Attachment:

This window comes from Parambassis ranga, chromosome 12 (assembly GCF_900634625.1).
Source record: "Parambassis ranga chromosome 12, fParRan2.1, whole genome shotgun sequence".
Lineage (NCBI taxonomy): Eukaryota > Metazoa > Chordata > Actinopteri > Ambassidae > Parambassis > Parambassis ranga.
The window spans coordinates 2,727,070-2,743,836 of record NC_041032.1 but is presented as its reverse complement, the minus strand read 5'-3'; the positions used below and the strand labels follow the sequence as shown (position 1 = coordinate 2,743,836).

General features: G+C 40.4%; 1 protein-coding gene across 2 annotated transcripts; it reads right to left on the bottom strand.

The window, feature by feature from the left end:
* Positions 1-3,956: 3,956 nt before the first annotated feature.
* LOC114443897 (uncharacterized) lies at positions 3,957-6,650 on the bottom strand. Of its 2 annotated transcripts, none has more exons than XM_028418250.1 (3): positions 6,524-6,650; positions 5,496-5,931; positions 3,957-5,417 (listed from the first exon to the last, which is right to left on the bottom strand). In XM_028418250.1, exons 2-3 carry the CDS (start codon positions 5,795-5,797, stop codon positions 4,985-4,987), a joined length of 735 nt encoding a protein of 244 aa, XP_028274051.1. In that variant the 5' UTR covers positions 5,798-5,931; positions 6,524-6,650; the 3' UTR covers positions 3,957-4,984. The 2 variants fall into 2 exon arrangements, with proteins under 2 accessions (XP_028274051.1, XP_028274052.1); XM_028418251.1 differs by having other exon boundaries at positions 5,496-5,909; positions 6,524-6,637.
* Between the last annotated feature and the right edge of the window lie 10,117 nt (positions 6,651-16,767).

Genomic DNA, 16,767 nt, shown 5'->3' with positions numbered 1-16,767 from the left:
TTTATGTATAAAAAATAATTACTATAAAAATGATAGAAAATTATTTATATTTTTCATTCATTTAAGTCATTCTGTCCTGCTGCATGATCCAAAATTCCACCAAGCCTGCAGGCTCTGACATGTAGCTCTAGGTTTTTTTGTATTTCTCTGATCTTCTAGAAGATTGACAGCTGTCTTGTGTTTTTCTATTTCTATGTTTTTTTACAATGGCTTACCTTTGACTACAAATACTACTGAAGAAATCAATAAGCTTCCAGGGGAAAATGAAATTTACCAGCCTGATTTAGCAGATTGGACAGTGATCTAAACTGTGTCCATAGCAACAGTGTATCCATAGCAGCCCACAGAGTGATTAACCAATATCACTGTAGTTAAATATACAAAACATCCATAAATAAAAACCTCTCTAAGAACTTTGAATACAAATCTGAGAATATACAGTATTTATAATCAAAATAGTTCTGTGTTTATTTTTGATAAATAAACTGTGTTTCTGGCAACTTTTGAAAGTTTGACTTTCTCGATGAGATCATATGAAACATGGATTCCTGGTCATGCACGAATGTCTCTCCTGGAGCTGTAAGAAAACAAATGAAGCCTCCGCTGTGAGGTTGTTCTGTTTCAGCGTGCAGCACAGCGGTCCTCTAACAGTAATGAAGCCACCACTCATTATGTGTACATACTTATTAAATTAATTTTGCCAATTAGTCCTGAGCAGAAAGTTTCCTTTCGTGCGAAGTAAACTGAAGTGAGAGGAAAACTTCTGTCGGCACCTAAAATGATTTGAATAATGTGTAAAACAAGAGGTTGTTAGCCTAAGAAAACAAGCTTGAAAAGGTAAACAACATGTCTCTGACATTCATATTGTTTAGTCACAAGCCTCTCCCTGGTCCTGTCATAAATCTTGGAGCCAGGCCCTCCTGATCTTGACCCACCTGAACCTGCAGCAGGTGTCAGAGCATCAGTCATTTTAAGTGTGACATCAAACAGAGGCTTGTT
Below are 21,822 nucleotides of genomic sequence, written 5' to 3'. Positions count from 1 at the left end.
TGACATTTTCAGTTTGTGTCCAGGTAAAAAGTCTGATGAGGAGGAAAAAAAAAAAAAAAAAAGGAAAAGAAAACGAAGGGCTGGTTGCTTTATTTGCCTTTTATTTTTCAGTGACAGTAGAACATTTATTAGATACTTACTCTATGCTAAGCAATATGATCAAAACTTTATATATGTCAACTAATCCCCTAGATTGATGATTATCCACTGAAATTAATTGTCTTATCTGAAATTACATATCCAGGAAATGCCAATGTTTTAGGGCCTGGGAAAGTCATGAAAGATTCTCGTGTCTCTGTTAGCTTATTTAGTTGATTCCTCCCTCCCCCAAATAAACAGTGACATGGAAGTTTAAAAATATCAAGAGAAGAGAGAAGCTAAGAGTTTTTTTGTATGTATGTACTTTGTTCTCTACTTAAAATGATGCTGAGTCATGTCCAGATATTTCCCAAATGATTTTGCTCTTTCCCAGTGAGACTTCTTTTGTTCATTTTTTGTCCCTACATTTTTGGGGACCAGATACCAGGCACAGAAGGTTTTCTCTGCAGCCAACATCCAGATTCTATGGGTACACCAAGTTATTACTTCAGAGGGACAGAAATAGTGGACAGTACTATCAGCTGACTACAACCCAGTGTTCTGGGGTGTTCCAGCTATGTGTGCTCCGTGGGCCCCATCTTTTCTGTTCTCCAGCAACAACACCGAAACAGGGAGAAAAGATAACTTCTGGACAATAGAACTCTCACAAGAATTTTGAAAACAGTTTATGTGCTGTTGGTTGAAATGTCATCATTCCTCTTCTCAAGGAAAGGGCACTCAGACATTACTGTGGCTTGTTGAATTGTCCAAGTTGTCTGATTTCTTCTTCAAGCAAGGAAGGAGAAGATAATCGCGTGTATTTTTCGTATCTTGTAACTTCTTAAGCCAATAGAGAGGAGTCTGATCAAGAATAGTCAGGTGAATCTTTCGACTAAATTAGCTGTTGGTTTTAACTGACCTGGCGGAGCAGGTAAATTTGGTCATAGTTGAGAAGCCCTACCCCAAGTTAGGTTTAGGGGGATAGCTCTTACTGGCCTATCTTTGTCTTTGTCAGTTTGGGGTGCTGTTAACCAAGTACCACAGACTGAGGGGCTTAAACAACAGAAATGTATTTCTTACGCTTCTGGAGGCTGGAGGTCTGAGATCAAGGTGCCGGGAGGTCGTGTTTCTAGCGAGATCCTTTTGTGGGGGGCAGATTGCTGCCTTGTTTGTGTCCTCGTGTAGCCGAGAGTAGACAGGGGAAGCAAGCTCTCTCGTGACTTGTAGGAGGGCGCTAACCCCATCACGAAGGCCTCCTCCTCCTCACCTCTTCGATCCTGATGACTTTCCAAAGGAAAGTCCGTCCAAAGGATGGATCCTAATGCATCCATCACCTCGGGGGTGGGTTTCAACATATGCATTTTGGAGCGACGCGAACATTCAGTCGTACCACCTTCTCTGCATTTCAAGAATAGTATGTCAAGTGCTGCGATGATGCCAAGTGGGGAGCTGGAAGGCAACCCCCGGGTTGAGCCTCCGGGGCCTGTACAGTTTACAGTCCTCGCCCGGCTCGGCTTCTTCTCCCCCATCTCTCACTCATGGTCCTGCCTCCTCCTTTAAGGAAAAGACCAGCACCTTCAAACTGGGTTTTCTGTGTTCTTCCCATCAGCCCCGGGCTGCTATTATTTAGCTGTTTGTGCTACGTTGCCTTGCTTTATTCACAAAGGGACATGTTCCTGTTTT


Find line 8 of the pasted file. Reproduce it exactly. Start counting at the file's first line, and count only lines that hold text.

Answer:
* LOC114443897 (uncharacterized) lies at positions 3,957-6,650 on the bottom strand. Of its 2 annotated transcripts, none has more exons than XM_028418250.1 (3): positions 6,524-6,650; positions 5,496-5,931; positions 3,957-5,417 (listed from the first exon to the last, which is right to left on the bottom strand). In XM_028418250.1, exons 2-3 carry the CDS (start codon positions 5,795-5,797, stop codon positions 4,985-4,987), a joined length of 735 nt encoding a protein of 244 aa, XP_028274051.1. In that variant the 5' UTR covers positions 5,798-5,931; positions 6,524-6,650; the 3' UTR covers positions 3,957-4,984. The 2 variants fall into 2 exon arrangements, with proteins under 2 accessions (XP_028274051.1, XP_028274052.1); XM_028418251.1 differs by having other exon boundaries at positions 5,496-5,909; positions 6,524-6,637.